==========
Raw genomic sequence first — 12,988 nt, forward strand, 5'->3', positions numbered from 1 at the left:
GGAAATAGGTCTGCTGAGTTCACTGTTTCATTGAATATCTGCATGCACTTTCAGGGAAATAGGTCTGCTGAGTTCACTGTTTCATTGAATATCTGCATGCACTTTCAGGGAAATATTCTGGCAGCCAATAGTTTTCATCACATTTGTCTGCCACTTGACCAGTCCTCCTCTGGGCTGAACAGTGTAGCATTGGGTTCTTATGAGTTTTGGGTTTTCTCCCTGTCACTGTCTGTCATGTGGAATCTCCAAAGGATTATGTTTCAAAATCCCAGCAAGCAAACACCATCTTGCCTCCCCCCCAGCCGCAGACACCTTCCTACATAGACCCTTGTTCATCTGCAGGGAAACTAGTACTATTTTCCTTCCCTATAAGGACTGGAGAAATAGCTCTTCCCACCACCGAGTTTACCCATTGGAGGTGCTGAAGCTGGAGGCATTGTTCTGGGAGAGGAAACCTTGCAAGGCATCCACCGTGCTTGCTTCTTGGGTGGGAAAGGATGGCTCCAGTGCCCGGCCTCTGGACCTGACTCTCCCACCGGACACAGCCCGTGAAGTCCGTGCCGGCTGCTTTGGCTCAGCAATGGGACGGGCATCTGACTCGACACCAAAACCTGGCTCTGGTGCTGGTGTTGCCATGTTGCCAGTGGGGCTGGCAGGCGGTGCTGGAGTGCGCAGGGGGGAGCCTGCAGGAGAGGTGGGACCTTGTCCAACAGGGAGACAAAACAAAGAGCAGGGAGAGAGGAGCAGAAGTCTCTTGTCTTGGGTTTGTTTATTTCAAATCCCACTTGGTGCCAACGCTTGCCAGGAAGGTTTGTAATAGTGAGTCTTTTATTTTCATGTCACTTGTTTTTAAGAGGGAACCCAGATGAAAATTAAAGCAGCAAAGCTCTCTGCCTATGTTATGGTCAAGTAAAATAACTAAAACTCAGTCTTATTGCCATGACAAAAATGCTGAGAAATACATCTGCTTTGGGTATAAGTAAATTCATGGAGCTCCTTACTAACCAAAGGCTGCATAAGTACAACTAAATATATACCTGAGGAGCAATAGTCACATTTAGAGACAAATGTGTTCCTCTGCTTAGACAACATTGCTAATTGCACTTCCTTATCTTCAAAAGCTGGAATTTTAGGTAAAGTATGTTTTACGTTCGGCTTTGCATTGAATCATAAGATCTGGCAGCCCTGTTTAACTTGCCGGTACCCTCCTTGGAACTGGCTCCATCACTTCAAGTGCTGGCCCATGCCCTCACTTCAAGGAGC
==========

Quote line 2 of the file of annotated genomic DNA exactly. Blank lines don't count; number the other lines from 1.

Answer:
GGAAATAGGTCTGCTGAGTTCACTGTTTCATTGAATATCTGCATGCACTTTCAGGGAAATAGGTCTGCTGAGTTCACTGTTTCATTGAATATCTGCATGCACTTTCAGGGAAATATTCTGGCAGCCAATAGTTTTCATCACATTTGTCTGCCACTTGACCAGTCCTCCTCTGGGCTGAACAGTGTAGCATTGGGTTCTTATGAGTTTTGGGTTTTCTCCCTGTCACTGTCTGTCATGTGGAATCTCCAAAGGATTATGTTTCAAAATCCCAGCAAGCAAACACCATCTTGCCTCCCCCCCAGCCGCAGACACCTTCCTACATAGACCCTTGTTCATCTGCAGGGAAACTAGTACTATTTTCCTTCCCTATAAGGACTGGAGAAATAGCTCTTCCCACCACCGAGTTTACCCATTGGAGGTGCTGAAGCTGGAGGCATTGTTCTGGGAGAGGAAACCTTGCAAGGCATCCACCGTGCTTGCTTCTTGGGTGGGAAAGGATGGCTCCAGTGCCCGGCCTCTGGACCTGACTCTCCCACCGGACACAGCCCGTGAAGTCCGTGCCGGCTGCTTTGGCTCAGCAATGGGACGGGCATCTGACTCGACACCAAAACCTGGCTCTGGTGCTGGTGTTGCCATGTTGCCAGTGGGGCTGGCAGGCGGTGCTGGAGTGCGCAGGGGGGAGCCTGCAGGAGAGGTGGGACCTTGTCCAACAGGGAGACAAAACAAAGAGCAGGGAGAGAGGAGCAGAAGTCTCTTGTCTTGGGTTTGTTTATTTCAAATCCCACTTGGTGCCAACGCTTGCCAGGAAGGTTTGTAATAGTGAGTCTTTTATTTTCATGTCACTTGTTTTTAAGAGGGAACCCAGATGAAAATTAAAGCAGCAAAGCTCTCTGCCTATGTTATGGTCAAGTAAAATAACTAAAACTCAGTCTTATTGCCATGACAAAAATGCTGAGAAATACATCTGCTTTGGGTATAAGTAAATTCATGGAGCTCCTTACTAACCAAAGGCTGCATAAGTACAACTAAATATATACCTGAGGAGCAATAGTCACATTTAGAGACAAATGTGTTCCTCTGCTTAGACAACATTGCTAATTGCACTTCCTTATCTTCAAAAGCTGGAATTTTAGGTAAAGTATGTTTTACGTTCGGCTTTGCATTGAATCATAAGATCTGGCAGCCCTGTTTAACTTGCCGGTACCCTCCTTGGAACTGGCTCCATCACTTCAAGTGCTGGCCCATGCCCTCACTTCAAGGAGC